For the Love of Painting: A New Landscape after a Traumatic Hand Injury
“I dream of painting and then I paint my dream.” – Vincent Van Gogh
Gilbert Hunter has always loved to paint…portraits to be specific. He’s retired now, but he’d like to get back to doing it more often. The brushstrokes created by his hand reveal the snapshots of his mind as his perspective takes shape on canvas.
He also loves cars. Cars in many ways are like art; paint, chrome and a mix of pieces, style and beauty waiting to come to life. Getting under the hood of a car and doing work is another way that Gilbert brings new life to the ordinary with his hands.
Last winter Gilbert was working on a car and the hood slammed down on his hand, hitting his thumb. He saw that it was bent at an angle, and he knew something was wrong. He was alone at the time, and despite the injury drove himself to the emergency room. After an X-ray and stitches, Gilbert’s fears were confirmed; it was an open fracture and would require surgery.
“I had the surgery right after Christmas. Dr. Chadderdon explained to me what he was going to do, which was helpful. I also talked with an anesthesiologist. My thumb was put in a cast.”
Gilbert started occupational therapy (OT) at OrthoCarolina Gastonia three weeks after his cast came off. The pins in his thumb when he began therapy were removed three weeks later. He realized quickly how much he had relied on his right hand his entire life. To be without it was tough, and limited what he could do. Gilbert couldn’t drive, sign his name, or pick up anything. He had to learn to eat with his left hand. His main goal in therapy was to recover, and get the motion in his thumb back.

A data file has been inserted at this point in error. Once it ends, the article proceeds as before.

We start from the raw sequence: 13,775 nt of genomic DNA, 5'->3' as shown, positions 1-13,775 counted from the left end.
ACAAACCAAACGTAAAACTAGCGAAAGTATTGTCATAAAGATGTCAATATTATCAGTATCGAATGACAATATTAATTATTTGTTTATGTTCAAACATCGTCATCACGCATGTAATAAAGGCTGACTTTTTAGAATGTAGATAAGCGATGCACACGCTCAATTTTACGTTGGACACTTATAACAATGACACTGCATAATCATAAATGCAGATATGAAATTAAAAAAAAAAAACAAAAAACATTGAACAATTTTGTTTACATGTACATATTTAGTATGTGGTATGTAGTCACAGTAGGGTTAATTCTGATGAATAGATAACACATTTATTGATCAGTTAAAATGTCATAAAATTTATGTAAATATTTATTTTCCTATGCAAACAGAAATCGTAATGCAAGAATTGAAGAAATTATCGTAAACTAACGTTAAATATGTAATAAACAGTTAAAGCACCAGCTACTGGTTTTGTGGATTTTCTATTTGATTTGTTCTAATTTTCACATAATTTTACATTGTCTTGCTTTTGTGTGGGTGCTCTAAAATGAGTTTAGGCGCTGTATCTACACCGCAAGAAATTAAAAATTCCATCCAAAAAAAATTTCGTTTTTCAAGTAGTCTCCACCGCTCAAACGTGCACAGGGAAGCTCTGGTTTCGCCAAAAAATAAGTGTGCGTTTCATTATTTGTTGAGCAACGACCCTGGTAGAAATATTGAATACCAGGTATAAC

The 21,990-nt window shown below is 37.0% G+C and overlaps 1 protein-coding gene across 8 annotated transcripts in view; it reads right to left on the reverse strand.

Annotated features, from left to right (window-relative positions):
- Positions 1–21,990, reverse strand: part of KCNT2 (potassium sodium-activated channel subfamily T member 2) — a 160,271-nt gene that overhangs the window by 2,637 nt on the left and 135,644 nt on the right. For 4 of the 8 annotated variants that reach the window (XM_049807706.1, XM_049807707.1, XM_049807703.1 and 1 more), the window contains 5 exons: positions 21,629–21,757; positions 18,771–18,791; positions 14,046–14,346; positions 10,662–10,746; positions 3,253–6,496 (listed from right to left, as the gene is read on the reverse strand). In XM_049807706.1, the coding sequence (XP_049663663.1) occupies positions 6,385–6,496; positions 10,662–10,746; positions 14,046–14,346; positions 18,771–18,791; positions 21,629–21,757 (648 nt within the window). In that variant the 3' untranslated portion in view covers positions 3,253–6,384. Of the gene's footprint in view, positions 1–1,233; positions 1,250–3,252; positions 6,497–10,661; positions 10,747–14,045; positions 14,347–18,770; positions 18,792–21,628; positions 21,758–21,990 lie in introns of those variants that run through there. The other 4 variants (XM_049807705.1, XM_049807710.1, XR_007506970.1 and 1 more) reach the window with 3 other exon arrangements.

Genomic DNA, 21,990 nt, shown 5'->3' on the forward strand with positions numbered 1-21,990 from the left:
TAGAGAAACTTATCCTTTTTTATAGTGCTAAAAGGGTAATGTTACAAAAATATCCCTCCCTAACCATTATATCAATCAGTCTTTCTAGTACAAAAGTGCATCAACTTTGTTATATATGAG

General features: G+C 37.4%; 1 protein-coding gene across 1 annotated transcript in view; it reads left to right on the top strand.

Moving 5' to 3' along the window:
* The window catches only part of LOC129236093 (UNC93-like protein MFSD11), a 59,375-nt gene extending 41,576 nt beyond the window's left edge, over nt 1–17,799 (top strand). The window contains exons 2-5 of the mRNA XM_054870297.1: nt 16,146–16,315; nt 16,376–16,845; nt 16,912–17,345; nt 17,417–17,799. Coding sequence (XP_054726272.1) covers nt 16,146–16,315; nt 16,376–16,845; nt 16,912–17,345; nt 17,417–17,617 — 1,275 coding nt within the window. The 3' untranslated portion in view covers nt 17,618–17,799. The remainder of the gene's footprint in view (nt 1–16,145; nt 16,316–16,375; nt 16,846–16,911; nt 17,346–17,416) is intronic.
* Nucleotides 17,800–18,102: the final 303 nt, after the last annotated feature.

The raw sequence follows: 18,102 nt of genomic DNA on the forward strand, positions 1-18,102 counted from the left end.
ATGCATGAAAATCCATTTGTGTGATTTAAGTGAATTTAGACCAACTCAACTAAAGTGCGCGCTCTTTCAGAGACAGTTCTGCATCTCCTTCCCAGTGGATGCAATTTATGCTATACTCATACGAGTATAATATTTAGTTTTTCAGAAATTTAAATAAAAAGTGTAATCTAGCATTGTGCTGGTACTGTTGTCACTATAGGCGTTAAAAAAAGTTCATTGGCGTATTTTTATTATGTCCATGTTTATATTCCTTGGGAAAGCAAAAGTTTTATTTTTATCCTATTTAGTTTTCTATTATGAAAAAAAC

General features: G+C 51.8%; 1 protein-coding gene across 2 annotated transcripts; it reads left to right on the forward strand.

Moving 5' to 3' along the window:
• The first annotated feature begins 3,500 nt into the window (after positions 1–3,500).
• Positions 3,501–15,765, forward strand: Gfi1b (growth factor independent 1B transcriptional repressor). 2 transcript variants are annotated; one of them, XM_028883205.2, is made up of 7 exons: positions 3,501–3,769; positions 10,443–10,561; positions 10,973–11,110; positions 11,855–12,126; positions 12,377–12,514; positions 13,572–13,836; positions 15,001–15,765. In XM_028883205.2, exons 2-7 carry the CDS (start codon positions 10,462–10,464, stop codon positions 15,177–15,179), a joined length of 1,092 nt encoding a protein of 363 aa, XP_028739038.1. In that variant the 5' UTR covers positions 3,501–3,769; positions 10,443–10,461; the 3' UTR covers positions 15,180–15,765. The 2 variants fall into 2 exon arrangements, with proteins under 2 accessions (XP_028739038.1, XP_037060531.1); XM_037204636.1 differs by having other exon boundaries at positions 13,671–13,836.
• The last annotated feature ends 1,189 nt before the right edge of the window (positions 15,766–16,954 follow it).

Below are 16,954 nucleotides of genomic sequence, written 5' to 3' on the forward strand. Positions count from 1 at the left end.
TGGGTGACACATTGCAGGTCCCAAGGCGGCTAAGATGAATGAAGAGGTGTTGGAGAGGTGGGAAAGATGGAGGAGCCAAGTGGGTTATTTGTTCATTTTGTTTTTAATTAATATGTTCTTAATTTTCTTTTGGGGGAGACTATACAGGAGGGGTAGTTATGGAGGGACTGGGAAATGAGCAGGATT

“We were doing mostly motion exercises, moving my thumb. It hurt some especially when pins were in it. I knew it was something I had to do because I couldn’t move the thumb joint. Stacy [Rumfelt, OTR/L, OTD, CHT, CLT] and Sarah [Rahman, OTR/L ] manually worked, massaged and exercised it first until it was able to move on its own.”
What surprised Gilbert was how often his thumb would ‘lock up’. Doing occupational therapy work helped his thumb with range of motion including moving from side to side. He had lost the strength in his thumb after the accident, and therapy helped build strength again. Besides instrument-assisted soft tissue massage, strengthening and range of motion, Gilbert also began to draw during his OT sessions; simple drawing on a chalkboard and using pastels on his sketch pad. Gripping the chalk and pastels with his tenuous thumb muscles as he drew flowers, objects, and even portraits of his therapists helped his thumb get stronger.
Gilbert is on the road to recovery, though he still has work to do. Being able to draw gives him something to focus on and is important to him. Like other occupational therapy patients, his goal of drawing and eventually painting again gives him something to work toward, something functional. This is truly the essence occupational therapy. Occupational therapy's distinct value is to improve health and quality of life through facilitating participation and engagement in occupations, the meaningful, necessary, and familiar activities of everyday life. Occupational therapy is client-centered, achieves positive outcomes, and is cost-effective (AOTA, 2015).
Besides the critical role of his therapists, there is also someone else who has played a big role helping Gilbert with many things during his recovery and therapy process…his wife.
“I realized how much I rely on her. I couldn’t feed myself or cut my own meat. She became my right hand. She has been for a long time anyway, but throughout this whole thing she truly became my right hand.”
More: Occupational Therapy – What to Know
April is National Occupational Therapy Month.
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